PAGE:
Sale of Furniture Brands speeds up
Furniture Brands International Inc. has accelerated the timetable for the auction of its assets, cutting two weeks from the time for potential new bidders to complete the work needed to put together a bid.
The U.S. Bankruptcy Court approved Furniture Brands’ request to move the auction for its assets to 10 a.m. Nov. 21 from the initial date of Dec. 10. Qualified bids now must be submitted by 9 a.m. Nov. 20, and the sale is scheduled to close on Nov. 22, just two weeks from today.
The decision to move up the auction came several days after Samson Holding Ltd., based in Taiwan, said it would enter the bidding.
It is not clear whether the emergence of the potential Samson bid spurred Furniture Brands’ decision, but a speeded-up auction process sometimes doesn’t allow enough time for other bidders to learn enough about the company to put together a bid that can prevail, said Melissa Jacoby, who teaches commercial and bankruptcy law at the University of North Carolina at Chapel Hill, in an interview in September.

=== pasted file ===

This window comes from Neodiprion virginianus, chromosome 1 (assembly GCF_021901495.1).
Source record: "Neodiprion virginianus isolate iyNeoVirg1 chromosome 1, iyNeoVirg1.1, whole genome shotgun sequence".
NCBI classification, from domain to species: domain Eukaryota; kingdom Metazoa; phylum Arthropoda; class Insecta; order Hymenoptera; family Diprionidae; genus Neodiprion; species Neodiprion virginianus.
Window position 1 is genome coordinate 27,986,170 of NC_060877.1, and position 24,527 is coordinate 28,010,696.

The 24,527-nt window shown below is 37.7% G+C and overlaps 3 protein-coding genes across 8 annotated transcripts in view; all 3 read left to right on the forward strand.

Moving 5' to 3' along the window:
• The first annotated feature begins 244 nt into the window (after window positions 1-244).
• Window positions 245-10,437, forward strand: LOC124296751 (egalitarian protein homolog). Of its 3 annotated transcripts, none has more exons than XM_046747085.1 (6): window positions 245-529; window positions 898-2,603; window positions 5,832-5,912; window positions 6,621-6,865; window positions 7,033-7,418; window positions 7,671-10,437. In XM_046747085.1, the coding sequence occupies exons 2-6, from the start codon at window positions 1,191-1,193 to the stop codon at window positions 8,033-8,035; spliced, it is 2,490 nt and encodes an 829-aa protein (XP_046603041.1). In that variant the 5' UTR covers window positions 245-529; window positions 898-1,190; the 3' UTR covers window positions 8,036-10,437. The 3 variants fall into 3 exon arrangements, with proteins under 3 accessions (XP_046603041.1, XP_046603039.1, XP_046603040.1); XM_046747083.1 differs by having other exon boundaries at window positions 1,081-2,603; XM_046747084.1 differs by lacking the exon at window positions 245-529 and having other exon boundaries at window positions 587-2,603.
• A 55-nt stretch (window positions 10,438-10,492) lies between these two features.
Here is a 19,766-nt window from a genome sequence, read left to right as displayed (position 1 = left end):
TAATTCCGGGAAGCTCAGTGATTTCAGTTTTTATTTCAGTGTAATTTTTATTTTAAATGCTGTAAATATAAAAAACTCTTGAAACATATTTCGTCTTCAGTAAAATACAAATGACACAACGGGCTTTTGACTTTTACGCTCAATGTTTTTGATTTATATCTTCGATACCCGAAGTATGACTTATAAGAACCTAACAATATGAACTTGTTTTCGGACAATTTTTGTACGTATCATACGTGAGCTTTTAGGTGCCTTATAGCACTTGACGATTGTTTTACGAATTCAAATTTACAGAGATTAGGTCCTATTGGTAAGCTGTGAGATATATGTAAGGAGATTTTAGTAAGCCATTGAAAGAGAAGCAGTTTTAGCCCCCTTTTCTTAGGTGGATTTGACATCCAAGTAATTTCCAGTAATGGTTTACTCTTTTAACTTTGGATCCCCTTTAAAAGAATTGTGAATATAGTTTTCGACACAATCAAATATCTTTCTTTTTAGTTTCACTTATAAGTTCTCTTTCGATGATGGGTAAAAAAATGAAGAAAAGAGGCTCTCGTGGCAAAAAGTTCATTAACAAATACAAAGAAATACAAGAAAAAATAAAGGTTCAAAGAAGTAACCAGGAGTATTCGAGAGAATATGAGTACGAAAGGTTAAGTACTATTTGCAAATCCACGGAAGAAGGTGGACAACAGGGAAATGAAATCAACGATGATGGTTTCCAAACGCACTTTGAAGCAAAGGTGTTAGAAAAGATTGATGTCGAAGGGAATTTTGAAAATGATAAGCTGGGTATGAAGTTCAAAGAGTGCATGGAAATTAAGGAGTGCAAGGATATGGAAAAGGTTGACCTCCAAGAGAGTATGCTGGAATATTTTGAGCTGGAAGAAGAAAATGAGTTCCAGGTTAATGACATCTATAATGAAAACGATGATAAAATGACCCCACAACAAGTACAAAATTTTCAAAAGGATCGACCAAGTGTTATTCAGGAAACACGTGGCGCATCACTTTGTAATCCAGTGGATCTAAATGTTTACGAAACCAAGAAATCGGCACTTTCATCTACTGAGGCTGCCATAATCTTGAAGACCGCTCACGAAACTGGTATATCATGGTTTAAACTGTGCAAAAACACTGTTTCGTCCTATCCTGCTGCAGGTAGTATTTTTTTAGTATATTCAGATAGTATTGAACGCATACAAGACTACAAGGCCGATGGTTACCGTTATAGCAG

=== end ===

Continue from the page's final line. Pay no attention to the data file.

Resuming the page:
The current leading bid is $280 million bid by KPS Capital Partners, a private equity firm based in New York. The entrance of Samson or others into the bidding would benefit creditors and pensioners of Furniture Brands if it would drive up the price of the company.
Furniture Brands said in a statement that the faster auction would be best.
“The company believes the accelerated timing will improve the recovery, minimize the costs associated with the restructuring, and provide greater certainty to all stakeholders,” the statement said.
The company filed for Chapter 11 protection Sept. 9 and has more than $200 million in underfunded pension obligations for about 20,000 participants.
Furniture Brands in the early 2000s was the largest U.S. furniture manufacturer at $2.2 billion in annual sales, primarily from Broyhill, HDM and Thomasville.
But it had seen eight years of revenue declines, in the past 12 years, Furniture Brands has eliminated at least 8,860 jobs in North Carolina in pursuit of lower labor costs in Asia that have not contributed to increased sales.